In mid December popular outrage resulted in the Senate forcing the post office to impose a moratorium on further closures. The moratorium will be lifted May 15th. In December Congress also delayed until August the next payment of $5.5 billion by the post office to prepay pension benefits. If that is not extended the post office will go bankrupt that month.
All of which means that popular resistance will reemerge in the spring and move into high gear just as the election campaign heats up.
And that gives President Obama the opportunity to stand in the doorway and ask whether the post office deficit needs to be tackled by dismantling a universal infrastructure built over 225 years, robbing thousands of communities of their gathering places and eliminating hundreds of thousands of well-paid jobs.
He could inform Americans that the post office was debt free in 2005 but in 2006 was forced to spend some $5 billion a year to prepay 75 years of retirement benefits over 10 years, a move I discuss in more detail here.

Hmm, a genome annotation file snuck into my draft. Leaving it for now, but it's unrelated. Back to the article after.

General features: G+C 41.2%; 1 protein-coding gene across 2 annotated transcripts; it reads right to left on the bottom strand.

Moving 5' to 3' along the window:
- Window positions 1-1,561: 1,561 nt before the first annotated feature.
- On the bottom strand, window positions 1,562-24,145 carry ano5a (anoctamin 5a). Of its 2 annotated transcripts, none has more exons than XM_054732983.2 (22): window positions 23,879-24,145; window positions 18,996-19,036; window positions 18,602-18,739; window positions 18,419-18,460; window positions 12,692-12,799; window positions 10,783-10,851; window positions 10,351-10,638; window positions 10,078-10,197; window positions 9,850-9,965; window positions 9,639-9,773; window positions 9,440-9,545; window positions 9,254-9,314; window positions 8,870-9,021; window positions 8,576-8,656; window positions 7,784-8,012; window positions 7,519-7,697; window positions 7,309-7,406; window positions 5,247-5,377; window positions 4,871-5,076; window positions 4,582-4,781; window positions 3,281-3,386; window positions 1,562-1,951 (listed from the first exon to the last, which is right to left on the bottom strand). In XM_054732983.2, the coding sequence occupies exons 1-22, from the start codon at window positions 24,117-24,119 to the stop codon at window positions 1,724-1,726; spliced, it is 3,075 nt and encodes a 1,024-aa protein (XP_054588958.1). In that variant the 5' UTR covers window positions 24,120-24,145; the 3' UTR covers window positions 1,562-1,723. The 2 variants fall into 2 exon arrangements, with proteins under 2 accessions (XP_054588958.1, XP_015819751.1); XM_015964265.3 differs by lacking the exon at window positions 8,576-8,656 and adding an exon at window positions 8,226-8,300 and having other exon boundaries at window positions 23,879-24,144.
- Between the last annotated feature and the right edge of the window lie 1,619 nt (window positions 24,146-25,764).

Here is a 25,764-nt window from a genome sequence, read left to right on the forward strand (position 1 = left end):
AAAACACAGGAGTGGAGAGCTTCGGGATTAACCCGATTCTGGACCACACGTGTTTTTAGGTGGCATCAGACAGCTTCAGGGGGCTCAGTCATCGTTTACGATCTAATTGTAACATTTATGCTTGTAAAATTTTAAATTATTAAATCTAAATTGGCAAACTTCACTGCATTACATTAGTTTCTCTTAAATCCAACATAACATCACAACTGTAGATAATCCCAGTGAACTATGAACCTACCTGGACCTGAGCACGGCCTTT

He could talk about how, rather than cutting back services, the post office could expand them by, for example, reviving the postal savings bank it operated so effectively for 60 years that at its height had 4 million accounts.
He could take a page from the private sector playbook and bypass management to ask front line workers how to make the post office more efficient. A few weeks ago John Meredith, a former letter carrier wrote to his Congressman offering one suggestion: